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tr.v. pre·des·tined, pre·des·tin·ing, pre·des·tines
1. To fix upon, decide, or decree in advance; foreordain.
2. Theology To foreordain or elect by divine will or decree.
[Middle English predestinen, from Old French predestiner, from Late Latin praedēstināre : Latin prae-, pre- + Latin dēstināre, to determine; see destiny.]
American Heritage® Dictionary of the English Language, Fifth Edition. Copyright © 2016 by Houghton Mifflin Harcourt Publishing Company. Published by Houghton Mifflin Harcourt Publishing Company. All rights reserved.
foreordained or determined beforehand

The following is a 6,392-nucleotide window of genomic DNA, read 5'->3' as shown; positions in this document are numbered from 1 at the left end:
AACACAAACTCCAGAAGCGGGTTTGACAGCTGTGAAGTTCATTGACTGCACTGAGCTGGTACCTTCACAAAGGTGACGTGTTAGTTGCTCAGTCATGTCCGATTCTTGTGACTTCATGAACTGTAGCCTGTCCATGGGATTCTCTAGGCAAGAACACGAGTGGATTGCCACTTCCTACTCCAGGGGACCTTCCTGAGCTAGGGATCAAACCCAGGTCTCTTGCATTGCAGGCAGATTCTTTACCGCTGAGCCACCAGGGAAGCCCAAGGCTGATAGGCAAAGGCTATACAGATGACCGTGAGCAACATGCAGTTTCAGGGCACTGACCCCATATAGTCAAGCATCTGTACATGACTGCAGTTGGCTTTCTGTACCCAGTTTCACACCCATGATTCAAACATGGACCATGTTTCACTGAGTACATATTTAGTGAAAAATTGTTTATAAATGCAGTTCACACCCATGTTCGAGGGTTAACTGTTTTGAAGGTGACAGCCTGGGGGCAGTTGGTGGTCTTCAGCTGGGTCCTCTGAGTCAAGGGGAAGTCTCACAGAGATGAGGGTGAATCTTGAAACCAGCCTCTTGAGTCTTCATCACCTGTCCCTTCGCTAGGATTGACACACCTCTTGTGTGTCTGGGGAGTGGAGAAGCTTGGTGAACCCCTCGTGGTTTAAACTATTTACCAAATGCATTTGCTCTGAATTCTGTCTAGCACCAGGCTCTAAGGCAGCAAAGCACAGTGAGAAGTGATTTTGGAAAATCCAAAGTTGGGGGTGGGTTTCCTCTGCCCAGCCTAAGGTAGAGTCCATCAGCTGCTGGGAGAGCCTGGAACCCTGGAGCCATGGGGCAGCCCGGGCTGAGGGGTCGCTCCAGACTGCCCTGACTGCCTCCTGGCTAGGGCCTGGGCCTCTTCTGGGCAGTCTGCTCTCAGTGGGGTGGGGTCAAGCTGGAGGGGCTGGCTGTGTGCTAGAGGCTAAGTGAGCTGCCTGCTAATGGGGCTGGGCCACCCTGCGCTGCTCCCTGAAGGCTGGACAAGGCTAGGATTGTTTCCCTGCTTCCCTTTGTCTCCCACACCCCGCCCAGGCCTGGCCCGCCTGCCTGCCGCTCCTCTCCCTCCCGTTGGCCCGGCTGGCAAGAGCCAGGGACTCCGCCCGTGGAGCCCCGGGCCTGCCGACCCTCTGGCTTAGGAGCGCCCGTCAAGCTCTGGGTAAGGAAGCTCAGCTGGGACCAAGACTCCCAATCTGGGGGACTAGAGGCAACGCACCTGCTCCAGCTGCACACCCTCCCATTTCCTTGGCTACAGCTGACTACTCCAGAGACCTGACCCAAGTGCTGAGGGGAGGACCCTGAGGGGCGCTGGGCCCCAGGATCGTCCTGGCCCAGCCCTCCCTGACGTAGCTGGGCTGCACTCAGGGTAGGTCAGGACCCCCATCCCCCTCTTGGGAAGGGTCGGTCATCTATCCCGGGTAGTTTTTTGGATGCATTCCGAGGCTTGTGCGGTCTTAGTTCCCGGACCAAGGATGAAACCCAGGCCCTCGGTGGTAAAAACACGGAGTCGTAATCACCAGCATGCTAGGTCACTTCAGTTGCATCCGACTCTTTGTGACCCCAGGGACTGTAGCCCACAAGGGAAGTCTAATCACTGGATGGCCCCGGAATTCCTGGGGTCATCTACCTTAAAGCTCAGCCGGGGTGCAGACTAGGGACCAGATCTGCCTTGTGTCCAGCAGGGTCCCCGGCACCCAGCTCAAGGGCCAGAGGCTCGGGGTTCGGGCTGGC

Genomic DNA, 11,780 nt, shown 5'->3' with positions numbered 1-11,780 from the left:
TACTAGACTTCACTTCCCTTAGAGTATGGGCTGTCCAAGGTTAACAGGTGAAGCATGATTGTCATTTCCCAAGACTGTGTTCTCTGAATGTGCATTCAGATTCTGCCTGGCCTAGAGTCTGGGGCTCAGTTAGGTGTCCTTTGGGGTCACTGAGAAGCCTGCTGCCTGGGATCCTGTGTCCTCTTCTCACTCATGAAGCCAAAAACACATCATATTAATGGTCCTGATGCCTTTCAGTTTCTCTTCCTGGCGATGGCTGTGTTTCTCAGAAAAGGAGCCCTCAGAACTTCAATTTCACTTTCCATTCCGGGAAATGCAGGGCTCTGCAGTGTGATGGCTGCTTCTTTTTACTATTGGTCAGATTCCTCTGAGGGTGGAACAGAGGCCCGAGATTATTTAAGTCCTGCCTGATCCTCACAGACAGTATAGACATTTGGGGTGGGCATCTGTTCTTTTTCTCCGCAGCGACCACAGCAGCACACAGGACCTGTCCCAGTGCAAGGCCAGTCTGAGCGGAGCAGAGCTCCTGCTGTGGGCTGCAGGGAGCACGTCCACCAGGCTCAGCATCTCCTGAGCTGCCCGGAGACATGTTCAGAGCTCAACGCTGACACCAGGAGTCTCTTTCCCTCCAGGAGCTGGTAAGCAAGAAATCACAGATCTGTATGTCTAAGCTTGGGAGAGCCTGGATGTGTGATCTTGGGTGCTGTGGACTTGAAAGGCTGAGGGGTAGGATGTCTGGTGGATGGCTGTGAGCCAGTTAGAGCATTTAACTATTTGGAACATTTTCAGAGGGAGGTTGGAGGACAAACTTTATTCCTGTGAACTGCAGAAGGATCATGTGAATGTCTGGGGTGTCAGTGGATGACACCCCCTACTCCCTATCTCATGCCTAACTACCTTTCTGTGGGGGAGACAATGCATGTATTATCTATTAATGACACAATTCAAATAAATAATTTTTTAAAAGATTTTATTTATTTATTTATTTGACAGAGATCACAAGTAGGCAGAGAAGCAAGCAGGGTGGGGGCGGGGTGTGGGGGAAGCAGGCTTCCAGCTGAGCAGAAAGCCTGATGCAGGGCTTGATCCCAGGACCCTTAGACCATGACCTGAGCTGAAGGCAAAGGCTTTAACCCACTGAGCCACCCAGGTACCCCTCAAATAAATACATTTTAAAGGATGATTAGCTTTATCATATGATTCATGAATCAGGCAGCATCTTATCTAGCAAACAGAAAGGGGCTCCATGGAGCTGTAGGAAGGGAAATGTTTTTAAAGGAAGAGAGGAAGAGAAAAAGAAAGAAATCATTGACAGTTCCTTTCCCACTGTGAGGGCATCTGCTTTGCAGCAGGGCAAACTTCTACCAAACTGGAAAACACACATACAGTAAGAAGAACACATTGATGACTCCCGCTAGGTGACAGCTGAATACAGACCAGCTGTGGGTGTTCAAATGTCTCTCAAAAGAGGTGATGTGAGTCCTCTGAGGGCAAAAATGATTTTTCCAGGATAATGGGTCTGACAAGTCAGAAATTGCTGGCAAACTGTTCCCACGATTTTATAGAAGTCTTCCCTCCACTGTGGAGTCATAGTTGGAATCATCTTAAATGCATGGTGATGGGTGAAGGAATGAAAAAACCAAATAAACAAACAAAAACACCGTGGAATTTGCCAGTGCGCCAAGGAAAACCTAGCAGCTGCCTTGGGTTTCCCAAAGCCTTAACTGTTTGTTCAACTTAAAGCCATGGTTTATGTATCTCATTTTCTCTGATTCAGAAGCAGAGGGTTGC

Collins English Dictionary – Complete and Unabridged, 12th Edition 2014 © HarperCollins Publishers 1991, 1994, 1998, 2000, 2003, 2006, 2007, 2009, 2011, 2014
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|Adj.||1.||predestined - established or prearranged unalterably; "his place in history was foreordained"; "a sense of predestinate inevitability about it"; "it seemed predestined since the beginning of the world"|
Based on WordNet 3.0, Farlex clipart collection. © 2003-2012 Princeton University, Farlex Inc.
adjective fated, predetermined, preordained, meant, doomed, foreordained, pre-elected, predestinated His career was not predestined from birth.
Collins Thesaurus of the English Language – Complete and Unabridged 2nd Edition. 2002 © HarperCollins Publishers 1995, 2002